from Martha Stewart Living

grated zest of 1 Ruby Red grapefruit, plus 1/4 c. of juice
1 c. sugar
1 1/2 c. all-purpose flour
3/4 c. cake flour (I just used more all-purpose)
1 t. baking powder
1/2 t. salt
1/2 c. unsalted butter (if you only have salted, just omit the added salt)
2 large egg yolks

Preheat oven to 350 degrees F. Grease baking sheet or line with parchment paper. In a small bowl, combine zest with a tablespoon of sugar and set aside. In a medium bowl, mix together flour, baking powder and salt.

In an electric mixer with a paddle attachment, beat remaining sugar and butter on medium-high speed until light and fluffy, about 2 minutes. Add egg yolks and beat until combined. Beat in zest-sugar mixture until combined. Add flour in two stages, alternating with juice. Mix until completely combined.

Wrap dough in plastic wrap and place in the fridge for at least 30 minutes. (I had mine in the fridge overnight.)

On lightly floured surface, roll out dough to 1/8 in. thickness and cut out cookies in desired shapes. Place on baking sheet and bake in oven for 12-15 minutes. (Martha says 18-20 but that would have burned mine to a crisp.) Cool on wire rack.

Pink grapefruit cream filling:
1/2 c. unsalted butter, softened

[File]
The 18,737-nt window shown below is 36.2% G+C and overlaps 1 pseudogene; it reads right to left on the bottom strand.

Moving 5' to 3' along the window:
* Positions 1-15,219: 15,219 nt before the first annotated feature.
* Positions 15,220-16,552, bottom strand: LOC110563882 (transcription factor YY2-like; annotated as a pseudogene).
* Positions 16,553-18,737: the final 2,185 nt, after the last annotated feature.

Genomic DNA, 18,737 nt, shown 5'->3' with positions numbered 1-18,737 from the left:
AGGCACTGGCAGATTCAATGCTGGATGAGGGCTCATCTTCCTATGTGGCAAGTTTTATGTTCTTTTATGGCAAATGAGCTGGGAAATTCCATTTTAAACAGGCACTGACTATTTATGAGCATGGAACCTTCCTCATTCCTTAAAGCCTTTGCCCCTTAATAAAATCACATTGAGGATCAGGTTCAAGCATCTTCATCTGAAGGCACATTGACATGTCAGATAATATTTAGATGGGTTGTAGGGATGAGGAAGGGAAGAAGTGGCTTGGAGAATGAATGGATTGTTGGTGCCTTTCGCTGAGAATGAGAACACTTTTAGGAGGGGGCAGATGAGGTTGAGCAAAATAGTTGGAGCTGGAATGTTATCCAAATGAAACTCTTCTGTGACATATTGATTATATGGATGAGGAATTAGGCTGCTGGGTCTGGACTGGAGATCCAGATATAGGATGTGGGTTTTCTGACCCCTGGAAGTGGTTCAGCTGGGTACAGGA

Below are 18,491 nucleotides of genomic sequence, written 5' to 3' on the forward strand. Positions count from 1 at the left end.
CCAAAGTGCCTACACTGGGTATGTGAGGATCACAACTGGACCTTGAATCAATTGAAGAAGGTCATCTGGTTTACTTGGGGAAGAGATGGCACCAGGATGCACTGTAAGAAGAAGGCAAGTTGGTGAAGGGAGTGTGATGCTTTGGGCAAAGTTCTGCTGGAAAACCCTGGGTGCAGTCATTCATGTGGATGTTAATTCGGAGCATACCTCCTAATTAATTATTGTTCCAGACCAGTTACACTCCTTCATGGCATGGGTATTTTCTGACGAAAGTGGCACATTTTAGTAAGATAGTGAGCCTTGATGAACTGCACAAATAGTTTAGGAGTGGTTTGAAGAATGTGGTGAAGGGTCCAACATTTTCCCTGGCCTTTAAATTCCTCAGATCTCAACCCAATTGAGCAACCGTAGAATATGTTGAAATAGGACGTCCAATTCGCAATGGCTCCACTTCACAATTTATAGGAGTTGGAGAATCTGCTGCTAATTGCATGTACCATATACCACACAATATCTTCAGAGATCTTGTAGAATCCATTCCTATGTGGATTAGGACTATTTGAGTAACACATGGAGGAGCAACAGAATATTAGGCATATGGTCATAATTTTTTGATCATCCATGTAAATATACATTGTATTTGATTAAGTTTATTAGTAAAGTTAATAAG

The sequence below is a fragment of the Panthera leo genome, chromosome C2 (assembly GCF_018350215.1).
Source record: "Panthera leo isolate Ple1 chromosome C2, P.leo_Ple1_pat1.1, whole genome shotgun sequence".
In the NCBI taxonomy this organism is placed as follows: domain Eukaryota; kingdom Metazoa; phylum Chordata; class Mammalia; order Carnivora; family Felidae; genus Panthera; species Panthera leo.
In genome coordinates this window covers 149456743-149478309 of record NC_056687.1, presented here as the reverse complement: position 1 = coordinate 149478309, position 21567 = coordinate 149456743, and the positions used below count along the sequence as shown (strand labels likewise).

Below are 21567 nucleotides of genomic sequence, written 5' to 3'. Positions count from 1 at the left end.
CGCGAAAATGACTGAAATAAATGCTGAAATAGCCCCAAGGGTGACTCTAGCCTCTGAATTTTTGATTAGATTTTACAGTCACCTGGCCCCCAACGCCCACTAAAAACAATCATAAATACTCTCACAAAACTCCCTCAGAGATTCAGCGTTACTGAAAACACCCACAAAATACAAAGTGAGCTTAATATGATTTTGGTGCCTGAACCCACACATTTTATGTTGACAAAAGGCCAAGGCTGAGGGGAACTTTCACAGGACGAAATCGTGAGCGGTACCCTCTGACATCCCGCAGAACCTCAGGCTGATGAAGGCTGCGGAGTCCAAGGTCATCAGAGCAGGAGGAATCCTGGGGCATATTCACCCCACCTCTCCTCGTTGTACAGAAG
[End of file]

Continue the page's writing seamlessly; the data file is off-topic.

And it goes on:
2 c. powdered sugar
1 T. honey
3 T. freshly squeezed Ruby Red grapefruit juice (I simply used the other half of the grapefruit)

Place butter and sugar in a mixer with paddle attachment and beat until light and fluffy, about 4 minutes. Add honey and beat into mixture. Lastly, add grapefruit juice and beat about 2 minutes until creamy and smooth.

Keep in the refrigerator until ready to use.

Spread about a tablespoon on half of the cooled cookies and top each with another cookie.

Monday, February 9, 2009

Heart Day

This appeared in the bottom of the bowl of chocolate mousse the other night. Hearts seem to popping up everywhere these days....

Many people have been commenting to me lately that they are not looking forward to Valentine's Day. They say the holiday puts too much pressure on a person to produce some grand display of affection for one's significant other. I've been told that there is always some grandiose expectation on the other's part which it is practically impossible for one to guess and/or accomplish.